Introduction to Belmont Mills

5:00 PM Posted by sara e.
53.24801 -7.89203
Today, Erin, Steve, and I had an introductory meeting with Belmont Mills owners Tom Dolan and Sandy Lloyd. The following are my notes and impressions. Unfortunately the audio recording didn't come out due to technical difficulties, so I'll have to rely on my notes and memory to retain the information that was presented.
  • The Belmont Mills site is 4.5 acres. There are a number of buildings:
    • Mill Owner’s house was built in 1860.
    • “Dung Stead” is located off the horse yard
    • Horse stable, now artist studios. The violin maker is located in the former engine repair shop, the upstairs apartments were haylofts
    • Granary Building
    • Oat Mill Building
    • c. 1880 Office Building (which had bars on the building and 5 safes inside)
  • Perry family bought the site in 1854 from the Collins
  • Up to 70 employees working at the mill
  • Automated mill, closed energy system. Water running through the building provided the power. The waterpower determined the location of the mill.
  • At one point, lines of farmers extended down the road outside the mill and into Belmont village waiting to unload bags of oats.
  • The mill’s products were originally sold locally, at one point it was the biggest mill in central Ireland. The mill’s product list changed after Ireland gained independence and the British government subsidy ended. The mill owners needed to earn more so they began milling animal feed. In 1948 the Irish government ended their subsidy and the mill stopped making flour; other grains were milled in the old building until 1972.
  • Ultimately, the mill couldn’t survive because of its inland location.
  • Tom and Sandy purchased the mill complex as a job lot in 1997.
  • The 2002 industrial archaeology report contains a detailed history of the site from 1769. It indicated that the restoration would cost a small amount of money. The County Heritage Council paid for the report after the fact.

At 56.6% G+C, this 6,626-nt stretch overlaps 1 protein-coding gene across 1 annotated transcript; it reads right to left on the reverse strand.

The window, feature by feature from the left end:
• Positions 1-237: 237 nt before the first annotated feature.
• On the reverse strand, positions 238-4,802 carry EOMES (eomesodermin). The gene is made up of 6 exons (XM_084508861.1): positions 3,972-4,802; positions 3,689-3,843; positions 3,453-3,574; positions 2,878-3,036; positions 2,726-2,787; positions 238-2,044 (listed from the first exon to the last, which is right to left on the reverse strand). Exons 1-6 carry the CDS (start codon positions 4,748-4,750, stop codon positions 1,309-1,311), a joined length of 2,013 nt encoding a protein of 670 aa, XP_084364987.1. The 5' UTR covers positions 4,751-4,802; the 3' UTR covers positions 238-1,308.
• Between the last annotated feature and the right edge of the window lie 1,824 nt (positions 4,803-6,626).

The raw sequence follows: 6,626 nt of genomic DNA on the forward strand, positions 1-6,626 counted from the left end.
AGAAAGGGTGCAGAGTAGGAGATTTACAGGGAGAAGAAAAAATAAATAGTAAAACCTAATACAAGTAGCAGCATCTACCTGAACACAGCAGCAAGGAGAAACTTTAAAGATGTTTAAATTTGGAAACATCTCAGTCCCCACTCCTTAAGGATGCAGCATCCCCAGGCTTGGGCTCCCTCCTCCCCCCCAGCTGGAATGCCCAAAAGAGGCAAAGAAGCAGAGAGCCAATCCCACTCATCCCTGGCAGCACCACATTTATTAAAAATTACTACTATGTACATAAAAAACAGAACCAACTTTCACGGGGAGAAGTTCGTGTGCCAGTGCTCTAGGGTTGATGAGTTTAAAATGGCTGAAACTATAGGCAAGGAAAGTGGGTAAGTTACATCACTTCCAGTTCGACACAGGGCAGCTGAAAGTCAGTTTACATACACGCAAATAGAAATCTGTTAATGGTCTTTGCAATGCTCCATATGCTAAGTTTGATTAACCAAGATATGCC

• They began the restoration after a few years, they felt obligated after putting the roof on and becoming interested in the social and industrial history. They see themselves as the caretakers of the mill complex.
  • Restoration didn’t require structural work, it was solidly built with a foundation more than seven feet thick.
  • Participated in the “Leader” rural regeneration/enterprise program, which gave the mill the state stamp of approval. The state awarded 100,000 to Belmont Mill and Tom spent 200,000. One of the conditions of the funding award is that the site must be open to the public for a minimum of sixty days/year.
  • Tom and Sandy hope to earn enough from admissions to keep the mill buildings open.
  • The commercial properties pay for themselves.
  • Tom is torn about making the mill a business.
Impressions: As a preservation/stewardship story, Tom and Sandy’s dedication is remarkable. Their motivations seem benevolent and altruistic. They feel a true responsibility as owners of the mill complex to respectfully care for it to preserve it and its story for posterity. I’m also amazed by the history of this small mill – its ties to globalization in the 19th century with wheat being imported from as far away as Manitoba and Minnesota. It is also notable that it was so significant nationally in Ireland.